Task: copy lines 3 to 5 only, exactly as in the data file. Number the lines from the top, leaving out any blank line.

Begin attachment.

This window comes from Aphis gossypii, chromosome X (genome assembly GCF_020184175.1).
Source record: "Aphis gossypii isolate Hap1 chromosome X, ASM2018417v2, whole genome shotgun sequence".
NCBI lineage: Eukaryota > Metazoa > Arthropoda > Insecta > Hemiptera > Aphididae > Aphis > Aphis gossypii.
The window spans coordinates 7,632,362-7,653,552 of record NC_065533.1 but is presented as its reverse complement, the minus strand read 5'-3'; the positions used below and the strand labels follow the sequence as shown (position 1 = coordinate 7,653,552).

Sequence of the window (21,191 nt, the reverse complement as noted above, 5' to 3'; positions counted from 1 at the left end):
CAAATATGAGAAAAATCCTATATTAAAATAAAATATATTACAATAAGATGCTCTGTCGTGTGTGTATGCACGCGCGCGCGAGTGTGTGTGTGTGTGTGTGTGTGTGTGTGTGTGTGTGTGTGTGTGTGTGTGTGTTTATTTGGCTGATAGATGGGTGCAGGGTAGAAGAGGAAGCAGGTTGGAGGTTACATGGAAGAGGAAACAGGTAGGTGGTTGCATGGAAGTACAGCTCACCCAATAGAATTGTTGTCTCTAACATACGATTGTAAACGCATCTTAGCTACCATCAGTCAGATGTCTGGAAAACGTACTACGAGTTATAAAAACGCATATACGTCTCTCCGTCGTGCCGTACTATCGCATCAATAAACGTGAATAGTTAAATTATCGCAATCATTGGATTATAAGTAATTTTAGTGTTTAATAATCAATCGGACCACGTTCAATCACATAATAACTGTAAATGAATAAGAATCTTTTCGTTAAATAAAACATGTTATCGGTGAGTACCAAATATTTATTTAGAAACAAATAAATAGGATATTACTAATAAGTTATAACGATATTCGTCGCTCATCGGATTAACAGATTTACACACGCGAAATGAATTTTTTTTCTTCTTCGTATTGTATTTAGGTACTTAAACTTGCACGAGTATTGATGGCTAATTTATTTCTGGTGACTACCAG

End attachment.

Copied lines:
NCBI lineage: Eukaryota > Metazoa > Arthropoda > Insecta > Hemiptera > Aphididae > Aphis > Aphis gossypii.
The window spans coordinates 7,632,362-7,653,552 of record NC_065533.1 but is presented as its reverse complement, the minus strand read 5'-3'; the positions used below and the strand labels follow the sequence as shown (position 1 = coordinate 7,653,552).

Sequence of the window (21,191 nt, the reverse complement as noted above, 5' to 3'; positions counted from 1 at the left end):